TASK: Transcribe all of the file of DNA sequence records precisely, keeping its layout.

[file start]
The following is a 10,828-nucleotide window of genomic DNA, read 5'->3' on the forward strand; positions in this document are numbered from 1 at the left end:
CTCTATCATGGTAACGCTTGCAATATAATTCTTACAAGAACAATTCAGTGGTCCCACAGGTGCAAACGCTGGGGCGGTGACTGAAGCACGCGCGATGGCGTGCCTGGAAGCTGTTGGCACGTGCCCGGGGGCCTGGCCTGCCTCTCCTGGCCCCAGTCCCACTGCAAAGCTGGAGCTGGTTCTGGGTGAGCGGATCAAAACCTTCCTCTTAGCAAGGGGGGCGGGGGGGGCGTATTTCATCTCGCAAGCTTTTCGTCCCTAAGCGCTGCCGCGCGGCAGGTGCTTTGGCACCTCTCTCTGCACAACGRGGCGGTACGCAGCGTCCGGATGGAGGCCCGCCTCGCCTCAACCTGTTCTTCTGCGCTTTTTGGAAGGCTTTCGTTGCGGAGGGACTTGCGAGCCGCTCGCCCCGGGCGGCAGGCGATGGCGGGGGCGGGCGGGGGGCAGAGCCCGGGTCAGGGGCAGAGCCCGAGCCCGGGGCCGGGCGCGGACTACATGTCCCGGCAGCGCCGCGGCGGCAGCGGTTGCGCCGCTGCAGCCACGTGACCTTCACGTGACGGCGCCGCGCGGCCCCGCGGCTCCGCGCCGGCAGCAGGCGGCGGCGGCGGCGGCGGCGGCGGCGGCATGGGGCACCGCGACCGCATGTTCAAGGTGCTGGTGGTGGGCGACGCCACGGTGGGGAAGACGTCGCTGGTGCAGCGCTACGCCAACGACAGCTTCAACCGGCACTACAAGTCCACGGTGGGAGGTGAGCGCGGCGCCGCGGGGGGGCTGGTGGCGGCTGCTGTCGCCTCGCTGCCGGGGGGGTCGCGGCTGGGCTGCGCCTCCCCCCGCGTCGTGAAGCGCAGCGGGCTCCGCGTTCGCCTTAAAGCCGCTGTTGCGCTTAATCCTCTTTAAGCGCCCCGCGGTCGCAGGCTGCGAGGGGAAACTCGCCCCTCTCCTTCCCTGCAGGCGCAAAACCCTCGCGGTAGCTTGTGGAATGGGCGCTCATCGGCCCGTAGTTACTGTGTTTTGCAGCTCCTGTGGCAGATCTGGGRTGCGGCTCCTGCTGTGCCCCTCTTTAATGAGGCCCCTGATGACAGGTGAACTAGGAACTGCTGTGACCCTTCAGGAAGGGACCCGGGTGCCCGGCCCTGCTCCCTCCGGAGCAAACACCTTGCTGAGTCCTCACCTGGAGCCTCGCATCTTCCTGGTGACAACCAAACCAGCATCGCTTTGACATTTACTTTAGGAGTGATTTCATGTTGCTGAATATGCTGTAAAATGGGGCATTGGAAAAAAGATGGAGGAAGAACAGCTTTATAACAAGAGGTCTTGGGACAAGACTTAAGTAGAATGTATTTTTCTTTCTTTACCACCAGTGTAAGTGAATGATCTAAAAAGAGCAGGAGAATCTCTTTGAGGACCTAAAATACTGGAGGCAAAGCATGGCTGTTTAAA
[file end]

The following is a 10,828-nucleotide window of genomic DNA, read 5'->3' on the forward strand; positions in this document are numbered from 1 at the left end:
CTCTATCATGGTAACGCTTGCAATATAATTCTTACAAGAACAATTCAGTGGTCCCACAGGTGCAAACGCTGGGGCGGTGACTGAAGCACGCGCGATGGCGTGCCTGGAAGCTGTTGGCACGTGCCCGGGGGCCTGGCCTGCCTCTCCTGGCCCCAGTCCCACTGCAAAGCTGGAGCTGGTTCTGGGTGAGCGGATCAAAACCTTCCTCTTAGCAAGGGGGGCGGGGGGGGCGTATTTCATCTCGCAAGCTTTTCGTCCCTAAGCGCTGCCGCGCGGCAGGTGCTTTGGCACCTCTCTCTGCACAACGRGGCGGTACGCAGCGTCCGGATGGAGGCCCGCCTCGCCTCAACCTGTTCTTCTGCGCTTTTTGGAAGGCTTTCGTTGCGGAGGGACTTGCGAGCCGCTCGCCCCGGGCGGCAGGCGATGGCGGGGGCGGGCGGGGGGCAGAGCCCGGGTCAGGGGCAGAGCCCGAGCCCGGGGCCGGGCGCGGACTACATGTCCCGGCAGCGCCGCGGCGGCAGCGGTTGCGCCGCTGCAGCCACGTGACCTTCACGTGACGGCGCCGCGCGGCCCCGCGGCTCCGCGCCGGCAGCAGGCGGCGGCGGCGGCGGCGGCGGCGGCGGCATGGGGCACCGCGACCGCATGTTCAAGGTGCTGGTGGTGGGCGACGCCACGGTGGGGAAGACGTCGCTGGTGCAGCGCTACGCCAACGACAGCTTCAACCGGCACTACAAGTCCACGGTGGGAGGTGAGCGCGGCGCCGCGGGGGGGCTGGTGGCGGCTGCTGTCGCCTCGCTGCCGGGGGGGTCGCGGCTGGGCTGCGCCTCCCCCCGCGTCGTGAAGCGCAGCGGGCTCCGCGTTCGCCTTAAAGCCGCTGTTGCGCTTAATCCTCTTTAAGCGCCCCGCGGTCGCAGGCTGCGAGGGGAAACTCGCCCCTCTCCTTCCCTGCAGGCGCAAAACCCTCGCGGTAGCTTGTGGAATGGGCGCTCATCGGCCCGTAGTTACTGTGTTTTGCAGCTCCTGTGGCAGATCTGGGRTGCGGCTCCTGCTGTGCCCCTCTTTAATGAGGCCCCTGATGACAGGTGAACTAGGAACTGCTGTGACCCTTCAGGAAGGGACCCGGGTGCCCGGCCCTGCTCCCTCCGGAGCAAACACCTTGCTGAGTCCTCACCTGGAGCCTCGCATCTTCCTGGTGACAACCAAACCAGCATCGCTTTGACATTTACTTTAGGAGTGATTTCATGTTGCTGAATATGCTGTAAAATGGGGCATTGGAAAAAAGATGGAGGAAGAACAGCTTTATAACAAGAGGTCTTGGGACAAGACTTAAGTAGAATGTATTTTTCTTTCTTTACCACCAGTGTAAGTGAATGATCTAAAAAGAGCAGGAGAATCTCTTTGAGGACCTAAAATACTGGAGGCAAAGCATGGCTGTTTAAA